The enigmatic production of Gauhar Jaan- The Datia Incident is currently being shown at the cosy 90-seat Omnibus Theatre, in Clapham Common, South West London. This play transports you back in time in an era that was illusive to our modern day technology and high-tech music equipments.
Set in British India, Fred Gaisberg travels from the west, making his way to the shores of India, to capture exotic sounds of the East to be played on the new machine, the gramophone. He also sets out to record the melodious voice of the young, beautiful courtesan, Gauhar Jaan, who is not only known for her exquisite voice and beauty, but also for her unbearable arrogance.
Along the way, Fred encounters several strangers who recite their own version of the Datia incident, in which Gauhar Jaan indulges in an intense battle of egos with Maharaja Bhawani Singh Bahadur.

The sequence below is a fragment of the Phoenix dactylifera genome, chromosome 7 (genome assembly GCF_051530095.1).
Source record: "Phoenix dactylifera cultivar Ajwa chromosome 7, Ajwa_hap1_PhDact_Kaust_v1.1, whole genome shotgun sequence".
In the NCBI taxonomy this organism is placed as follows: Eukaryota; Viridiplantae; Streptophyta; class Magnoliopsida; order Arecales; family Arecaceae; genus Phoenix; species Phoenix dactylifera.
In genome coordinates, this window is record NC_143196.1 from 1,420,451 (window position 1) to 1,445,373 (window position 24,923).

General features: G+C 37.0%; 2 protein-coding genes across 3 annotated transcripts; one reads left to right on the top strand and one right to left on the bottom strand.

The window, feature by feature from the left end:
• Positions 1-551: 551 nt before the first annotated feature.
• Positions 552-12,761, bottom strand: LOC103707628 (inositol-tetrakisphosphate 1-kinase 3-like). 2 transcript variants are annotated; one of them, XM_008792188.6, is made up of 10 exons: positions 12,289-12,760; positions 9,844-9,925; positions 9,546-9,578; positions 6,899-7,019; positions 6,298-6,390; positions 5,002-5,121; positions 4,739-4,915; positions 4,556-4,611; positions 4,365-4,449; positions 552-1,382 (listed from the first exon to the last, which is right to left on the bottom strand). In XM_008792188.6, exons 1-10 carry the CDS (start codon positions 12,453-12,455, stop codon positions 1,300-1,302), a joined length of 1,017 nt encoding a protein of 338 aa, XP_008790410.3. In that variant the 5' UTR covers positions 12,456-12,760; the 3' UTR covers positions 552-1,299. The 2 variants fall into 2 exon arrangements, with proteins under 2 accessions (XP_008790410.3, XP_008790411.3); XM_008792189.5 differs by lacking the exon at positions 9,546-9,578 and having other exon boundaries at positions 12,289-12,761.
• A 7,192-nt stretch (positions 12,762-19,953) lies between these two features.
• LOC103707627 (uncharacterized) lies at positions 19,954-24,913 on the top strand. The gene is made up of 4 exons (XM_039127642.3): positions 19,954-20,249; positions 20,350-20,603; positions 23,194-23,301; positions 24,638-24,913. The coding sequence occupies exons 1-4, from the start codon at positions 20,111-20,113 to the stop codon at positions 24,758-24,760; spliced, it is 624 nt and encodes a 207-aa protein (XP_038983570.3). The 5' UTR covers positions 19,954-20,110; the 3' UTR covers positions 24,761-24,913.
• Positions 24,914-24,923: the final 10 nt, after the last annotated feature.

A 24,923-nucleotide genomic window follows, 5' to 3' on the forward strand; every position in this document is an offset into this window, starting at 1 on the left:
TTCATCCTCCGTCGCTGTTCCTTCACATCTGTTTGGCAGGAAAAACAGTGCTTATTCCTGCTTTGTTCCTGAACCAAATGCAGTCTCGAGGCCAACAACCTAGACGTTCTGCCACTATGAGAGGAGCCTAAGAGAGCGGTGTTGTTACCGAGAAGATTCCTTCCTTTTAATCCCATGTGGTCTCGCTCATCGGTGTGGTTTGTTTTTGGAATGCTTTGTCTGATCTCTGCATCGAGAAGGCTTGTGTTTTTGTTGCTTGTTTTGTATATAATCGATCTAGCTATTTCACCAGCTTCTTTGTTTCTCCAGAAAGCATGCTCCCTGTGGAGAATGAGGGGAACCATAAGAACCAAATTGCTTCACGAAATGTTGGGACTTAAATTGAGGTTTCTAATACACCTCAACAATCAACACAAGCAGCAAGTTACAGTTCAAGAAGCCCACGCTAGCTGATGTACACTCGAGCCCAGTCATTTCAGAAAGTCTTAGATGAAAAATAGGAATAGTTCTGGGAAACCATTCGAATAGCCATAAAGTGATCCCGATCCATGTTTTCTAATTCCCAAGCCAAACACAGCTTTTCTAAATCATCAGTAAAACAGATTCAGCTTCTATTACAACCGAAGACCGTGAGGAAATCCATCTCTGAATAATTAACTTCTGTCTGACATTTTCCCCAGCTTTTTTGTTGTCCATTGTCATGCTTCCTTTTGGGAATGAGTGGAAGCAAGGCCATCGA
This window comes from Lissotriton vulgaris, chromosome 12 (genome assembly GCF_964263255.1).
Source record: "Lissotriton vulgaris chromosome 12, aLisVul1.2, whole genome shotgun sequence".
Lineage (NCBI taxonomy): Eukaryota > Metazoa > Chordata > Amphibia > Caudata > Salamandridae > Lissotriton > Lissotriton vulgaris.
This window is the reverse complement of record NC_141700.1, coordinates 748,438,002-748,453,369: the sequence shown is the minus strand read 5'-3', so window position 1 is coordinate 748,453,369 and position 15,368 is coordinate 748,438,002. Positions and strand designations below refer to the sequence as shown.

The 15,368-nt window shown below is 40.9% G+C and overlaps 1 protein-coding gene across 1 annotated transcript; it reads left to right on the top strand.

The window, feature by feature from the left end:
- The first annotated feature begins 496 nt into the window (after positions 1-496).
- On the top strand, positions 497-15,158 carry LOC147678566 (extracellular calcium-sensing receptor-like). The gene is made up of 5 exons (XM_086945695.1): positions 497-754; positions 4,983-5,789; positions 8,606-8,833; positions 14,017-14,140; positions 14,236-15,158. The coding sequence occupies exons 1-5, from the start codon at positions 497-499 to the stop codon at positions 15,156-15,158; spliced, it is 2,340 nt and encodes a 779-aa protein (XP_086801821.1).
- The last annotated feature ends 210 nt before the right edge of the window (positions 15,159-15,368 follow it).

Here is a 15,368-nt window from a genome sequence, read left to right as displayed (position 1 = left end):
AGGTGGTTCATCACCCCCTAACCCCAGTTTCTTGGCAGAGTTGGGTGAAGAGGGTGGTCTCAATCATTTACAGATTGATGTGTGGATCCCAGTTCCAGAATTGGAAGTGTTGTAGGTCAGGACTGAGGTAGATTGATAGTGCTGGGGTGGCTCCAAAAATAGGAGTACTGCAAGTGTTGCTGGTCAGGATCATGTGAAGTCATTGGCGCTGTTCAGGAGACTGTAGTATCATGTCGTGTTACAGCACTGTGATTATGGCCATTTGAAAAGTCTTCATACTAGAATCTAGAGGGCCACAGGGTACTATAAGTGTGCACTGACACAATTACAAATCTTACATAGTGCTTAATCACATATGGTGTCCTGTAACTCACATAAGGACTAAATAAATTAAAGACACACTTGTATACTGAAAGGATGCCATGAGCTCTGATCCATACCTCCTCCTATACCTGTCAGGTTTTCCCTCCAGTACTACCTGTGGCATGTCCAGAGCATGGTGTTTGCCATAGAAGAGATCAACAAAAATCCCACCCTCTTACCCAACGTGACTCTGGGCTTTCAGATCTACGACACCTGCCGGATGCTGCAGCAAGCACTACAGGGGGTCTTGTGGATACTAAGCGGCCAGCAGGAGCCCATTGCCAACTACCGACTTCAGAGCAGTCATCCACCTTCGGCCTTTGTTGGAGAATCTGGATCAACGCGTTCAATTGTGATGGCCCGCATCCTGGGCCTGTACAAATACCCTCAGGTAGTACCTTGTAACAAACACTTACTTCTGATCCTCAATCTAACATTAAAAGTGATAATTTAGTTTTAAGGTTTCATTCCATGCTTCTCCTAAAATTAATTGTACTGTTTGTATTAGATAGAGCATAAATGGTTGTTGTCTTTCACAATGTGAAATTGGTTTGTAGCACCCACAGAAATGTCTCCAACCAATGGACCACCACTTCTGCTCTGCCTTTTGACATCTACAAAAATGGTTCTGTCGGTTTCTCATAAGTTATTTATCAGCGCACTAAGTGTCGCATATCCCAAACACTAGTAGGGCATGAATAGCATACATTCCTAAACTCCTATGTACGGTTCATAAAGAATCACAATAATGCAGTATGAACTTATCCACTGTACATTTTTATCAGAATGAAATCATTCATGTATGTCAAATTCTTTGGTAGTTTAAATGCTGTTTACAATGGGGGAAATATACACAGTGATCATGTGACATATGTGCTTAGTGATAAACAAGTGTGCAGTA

The play was full of captivating performances from talented actors who were more than believable as the characters they portrayed on stage. Sheetal Kapoor, who essayed the role of Gauhar Jaan, oozed confidence and zest on stage, who portrayed both grace and arrogance at ease.
Be it Harmage Singh Kalirai as Maharaja Bhawani Singh Bahadur; Jordon Kemp as Fred Gaisberg; Jas Steven Singh who portrayed several parts; Devesh Kishore as Bakshi Saheb; or the three beautiful Kathak dancers, each and everyone essayed their role to the T.
The first-half of the play engrosses you completed. However, the latter part of the play was rather fast and leaves several questions unanswered. A slightly longer second-half showing Gauhar Jaan's musical journey with Fred Gaisberg would have made this beautiful play perfect. But nevertheless, I was left extremely mesmerised by the overall package and would highly recommend this play as one to definitely watch.